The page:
Other research has found that only ten firms in the FTSE 100 have female Chief Financial Officers, another illustration of how women are not progressing into senior jobs in finance.

What can the finance profession do to become more inclusive?

Historically the way accountants work was modelled to favour men – working hours were often male-orientated and insufficient thought was given to flexible or part-time working to allow for childcare commitments. Attributes such as assertiveness and confidence were seen as positive traits in men but simply as bossiness in women.

Many firms in the past have also perhaps been unaware of cultural differences which may affect people from ethnic minorities and have not taken this into account when helping those staff members progress. For example, when people from minority ethnic backgrounds exhibit unassuming behaviour or a reluctance to take part in certain events, this may be misinterpreted as a lack of confidence, or wrongly attributed to an inability to fit in.

Ways of working and thinking need to be changed, to allow people from other backgrounds to succeed in the profession.

More can also be done to improve inclusion in the profession by improving social mobility. ICAEW is part of Access Accountancy, a social mobility initiative driven by professional bodies and firms across the accountancy profession. It was established to help talented students from disadvantaged backgrounds gain access to accountancy firms via a school outreach programme, to help them understand routes into the profession and get tailored practical experiences of work.

Ways in which the group suggests that social mobility can be improved include:

  • For organisations to ensure they have a senior member of staff who has accountability for encouraging socio-economic diversity;
  • Ring-fencing a proportionate number of places for students from under-represented groups on internship and work-experience programmes;
  • Avoiding using A-Level (or equivalent) grades as a single filter for talent when recruiting. Where A-Level grades are used, they should be considered in the context in which they were achieved.

At ICAEW we also provide tools to empower accountancy firms to encourage more diversity in their workforces. Part of our commitment to support the diversity agenda and ensure the chartered accountancy profession is a truly inclusive one has been to create a Diversity Community. This outlines ICAEW’s work in promoting diversity, alongside supplying resources and information to support individual members and firms wanting to promote diversity within their organisation. It’s especially aimed at smaller firms and those outside London.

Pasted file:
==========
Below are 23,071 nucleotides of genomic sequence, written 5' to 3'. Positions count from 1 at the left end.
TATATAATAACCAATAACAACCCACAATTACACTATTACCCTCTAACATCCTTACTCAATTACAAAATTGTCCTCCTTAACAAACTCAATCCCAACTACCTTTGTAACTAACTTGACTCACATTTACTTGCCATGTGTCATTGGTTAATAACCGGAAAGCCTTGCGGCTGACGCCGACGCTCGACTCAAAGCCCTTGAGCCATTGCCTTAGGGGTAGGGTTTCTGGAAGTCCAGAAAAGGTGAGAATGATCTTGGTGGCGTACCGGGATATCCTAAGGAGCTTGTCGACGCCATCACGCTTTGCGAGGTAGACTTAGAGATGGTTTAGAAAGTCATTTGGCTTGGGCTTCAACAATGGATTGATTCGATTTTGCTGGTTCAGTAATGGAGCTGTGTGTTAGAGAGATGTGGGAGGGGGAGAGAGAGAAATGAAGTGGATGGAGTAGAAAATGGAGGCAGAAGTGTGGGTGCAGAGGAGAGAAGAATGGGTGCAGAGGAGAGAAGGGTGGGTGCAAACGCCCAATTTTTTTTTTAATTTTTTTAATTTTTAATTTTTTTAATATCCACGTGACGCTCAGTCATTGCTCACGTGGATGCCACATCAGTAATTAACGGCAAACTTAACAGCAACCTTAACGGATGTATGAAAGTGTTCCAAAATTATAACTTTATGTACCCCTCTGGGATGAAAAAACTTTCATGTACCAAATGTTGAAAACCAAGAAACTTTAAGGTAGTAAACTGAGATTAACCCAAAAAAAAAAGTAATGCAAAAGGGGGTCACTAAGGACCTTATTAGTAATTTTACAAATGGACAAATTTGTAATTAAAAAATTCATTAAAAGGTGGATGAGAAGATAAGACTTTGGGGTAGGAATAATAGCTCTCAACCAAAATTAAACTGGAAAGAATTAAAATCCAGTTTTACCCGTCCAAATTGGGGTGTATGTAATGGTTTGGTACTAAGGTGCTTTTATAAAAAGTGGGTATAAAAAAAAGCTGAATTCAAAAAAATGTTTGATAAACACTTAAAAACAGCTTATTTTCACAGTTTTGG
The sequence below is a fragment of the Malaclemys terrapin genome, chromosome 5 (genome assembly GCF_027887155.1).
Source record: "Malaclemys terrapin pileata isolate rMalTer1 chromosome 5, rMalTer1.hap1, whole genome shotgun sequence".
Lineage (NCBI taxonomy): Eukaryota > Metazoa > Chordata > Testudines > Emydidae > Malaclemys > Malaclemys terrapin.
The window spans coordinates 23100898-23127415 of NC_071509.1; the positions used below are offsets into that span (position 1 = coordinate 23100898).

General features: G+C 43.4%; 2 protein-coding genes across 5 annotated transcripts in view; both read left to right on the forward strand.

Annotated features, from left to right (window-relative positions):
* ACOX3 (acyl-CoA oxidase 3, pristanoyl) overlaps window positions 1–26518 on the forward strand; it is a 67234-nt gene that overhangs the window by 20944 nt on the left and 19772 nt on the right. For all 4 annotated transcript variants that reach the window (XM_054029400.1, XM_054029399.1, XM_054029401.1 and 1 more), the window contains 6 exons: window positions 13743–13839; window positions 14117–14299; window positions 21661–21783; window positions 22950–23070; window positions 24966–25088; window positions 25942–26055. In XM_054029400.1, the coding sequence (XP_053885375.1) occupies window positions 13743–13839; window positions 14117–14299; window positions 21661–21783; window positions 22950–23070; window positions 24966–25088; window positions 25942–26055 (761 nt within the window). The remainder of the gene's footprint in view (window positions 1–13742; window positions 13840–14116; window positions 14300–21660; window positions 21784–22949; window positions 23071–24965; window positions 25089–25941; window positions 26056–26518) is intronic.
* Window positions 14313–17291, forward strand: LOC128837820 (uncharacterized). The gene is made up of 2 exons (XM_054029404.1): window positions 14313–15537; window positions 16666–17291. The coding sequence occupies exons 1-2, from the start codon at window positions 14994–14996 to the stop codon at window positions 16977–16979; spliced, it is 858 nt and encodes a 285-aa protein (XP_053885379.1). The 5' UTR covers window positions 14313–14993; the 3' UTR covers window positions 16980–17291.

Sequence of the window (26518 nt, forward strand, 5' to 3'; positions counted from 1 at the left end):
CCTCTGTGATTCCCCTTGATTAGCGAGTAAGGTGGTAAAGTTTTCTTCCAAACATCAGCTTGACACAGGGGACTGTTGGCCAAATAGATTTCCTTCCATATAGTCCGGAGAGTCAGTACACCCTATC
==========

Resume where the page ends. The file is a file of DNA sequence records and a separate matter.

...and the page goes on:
Companies today talk more about commitments to diversity but these words must be put into action.  We can’t be said to be a truly diverse and inclusive profession when only one in ten of FTSE 100 CFOs are women. The accountancy profession must truly embrace inclusivity and diversity with all the benefits it brings to business.

Next year ICAEW will be celebrating the centenary of Mary Harris Smith, who was the first ever woman to become a chartered accountant, and the first to become a member of ICAEW in 1920, following the passing of legislation in 1919 which made it illegal to deny women access to the professions. She applied several times to join the Institute, but was turned down before finally being accepted when she was in her 70s.

I want to recognise her resilience and persistence in achieving her goal; I think that she must have been a truly remarkable woman.  ICAEW will be recognising the centenary with events held to celebrate our female members all over the world. I’m sure Mary would be interested to see the progress that has been made with inclusion in the profession. I’ve also seen progress from the start of my own career, when I was usually the only woman on an audit and women made up just 10% of the profession, to where we are now with roughly 50% of new members now being female .

There’s still progress that can be made however, to ensure that those from diverse backgrounds are able to progress into higher levels in accounting firms. Elements from initial recruitment to in-career training, and support in large and small accountancy firms must be improved.

People from diverse backgrounds should be encouraged and driven to have higher aspirations and given more support to get right to the top.